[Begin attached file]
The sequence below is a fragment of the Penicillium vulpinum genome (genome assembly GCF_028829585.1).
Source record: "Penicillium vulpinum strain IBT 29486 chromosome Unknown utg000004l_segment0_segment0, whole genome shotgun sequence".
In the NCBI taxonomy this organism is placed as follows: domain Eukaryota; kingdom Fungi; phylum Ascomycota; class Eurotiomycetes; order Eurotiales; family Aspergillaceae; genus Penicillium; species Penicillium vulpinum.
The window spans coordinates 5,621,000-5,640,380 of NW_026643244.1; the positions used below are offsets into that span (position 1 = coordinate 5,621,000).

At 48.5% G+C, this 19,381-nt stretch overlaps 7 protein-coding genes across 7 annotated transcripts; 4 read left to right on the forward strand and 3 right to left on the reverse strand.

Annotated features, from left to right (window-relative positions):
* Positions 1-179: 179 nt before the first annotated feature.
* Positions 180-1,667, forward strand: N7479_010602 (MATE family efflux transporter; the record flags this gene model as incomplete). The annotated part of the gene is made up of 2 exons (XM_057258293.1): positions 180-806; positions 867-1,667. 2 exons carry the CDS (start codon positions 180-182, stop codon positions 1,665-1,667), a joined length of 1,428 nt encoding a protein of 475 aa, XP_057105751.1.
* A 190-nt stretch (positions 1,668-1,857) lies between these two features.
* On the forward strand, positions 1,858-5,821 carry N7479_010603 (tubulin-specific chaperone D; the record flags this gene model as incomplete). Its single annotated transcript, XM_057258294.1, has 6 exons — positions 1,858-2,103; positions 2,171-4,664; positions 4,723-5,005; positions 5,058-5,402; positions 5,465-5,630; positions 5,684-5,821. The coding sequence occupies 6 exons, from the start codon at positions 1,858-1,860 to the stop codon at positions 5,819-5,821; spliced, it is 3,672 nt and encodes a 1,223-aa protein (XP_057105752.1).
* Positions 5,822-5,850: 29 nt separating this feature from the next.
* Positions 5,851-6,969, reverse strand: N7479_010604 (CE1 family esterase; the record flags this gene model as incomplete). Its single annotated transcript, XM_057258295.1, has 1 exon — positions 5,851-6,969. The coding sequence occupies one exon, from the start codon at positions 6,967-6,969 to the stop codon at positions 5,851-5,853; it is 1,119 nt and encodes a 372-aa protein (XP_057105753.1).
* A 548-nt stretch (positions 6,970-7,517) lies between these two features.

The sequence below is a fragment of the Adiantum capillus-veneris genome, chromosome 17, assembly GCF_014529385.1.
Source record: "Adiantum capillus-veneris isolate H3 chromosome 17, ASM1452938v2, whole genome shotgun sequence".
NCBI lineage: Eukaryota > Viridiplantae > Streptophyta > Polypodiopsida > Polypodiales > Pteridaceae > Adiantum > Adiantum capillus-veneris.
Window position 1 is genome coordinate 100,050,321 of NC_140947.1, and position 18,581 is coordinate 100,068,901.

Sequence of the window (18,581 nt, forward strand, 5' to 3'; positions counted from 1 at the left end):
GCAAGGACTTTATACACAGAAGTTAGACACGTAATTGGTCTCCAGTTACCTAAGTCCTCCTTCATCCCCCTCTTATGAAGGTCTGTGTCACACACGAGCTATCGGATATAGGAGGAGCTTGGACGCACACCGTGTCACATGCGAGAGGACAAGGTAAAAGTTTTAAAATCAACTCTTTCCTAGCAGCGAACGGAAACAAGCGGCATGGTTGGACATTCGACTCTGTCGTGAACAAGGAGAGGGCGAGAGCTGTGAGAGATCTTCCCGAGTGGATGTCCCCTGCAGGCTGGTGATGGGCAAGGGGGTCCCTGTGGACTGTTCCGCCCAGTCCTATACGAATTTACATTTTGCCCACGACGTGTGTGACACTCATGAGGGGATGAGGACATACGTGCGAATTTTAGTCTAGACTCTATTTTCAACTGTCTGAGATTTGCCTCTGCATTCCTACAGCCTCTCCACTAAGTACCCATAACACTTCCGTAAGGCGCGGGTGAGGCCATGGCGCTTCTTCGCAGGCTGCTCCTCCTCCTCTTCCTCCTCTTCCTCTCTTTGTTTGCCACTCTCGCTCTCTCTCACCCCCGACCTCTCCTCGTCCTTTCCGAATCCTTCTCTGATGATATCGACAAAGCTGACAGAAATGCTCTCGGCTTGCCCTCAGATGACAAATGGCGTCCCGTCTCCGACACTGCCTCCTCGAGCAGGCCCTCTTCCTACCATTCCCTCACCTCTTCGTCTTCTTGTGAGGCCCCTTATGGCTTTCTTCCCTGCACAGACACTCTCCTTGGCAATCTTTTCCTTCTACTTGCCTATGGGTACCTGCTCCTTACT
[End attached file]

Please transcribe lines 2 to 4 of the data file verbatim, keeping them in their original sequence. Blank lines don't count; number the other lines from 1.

Source record: "Penicillium vulpinum strain IBT 29486 chromosome Unknown utg000004l_segment0_segment0, whole genome shotgun sequence".
In the NCBI taxonomy this organism is placed as follows: domain Eukaryota; kingdom Fungi; phylum Ascomycota; class Eurotiomycetes; order Eurotiales; family Aspergillaceae; genus Penicillium; species Penicillium vulpinum.
The window spans coordinates 5,621,000-5,640,380 of NW_026643244.1; the positions used below are offsets into that span (position 1 = coordinate 5,621,000).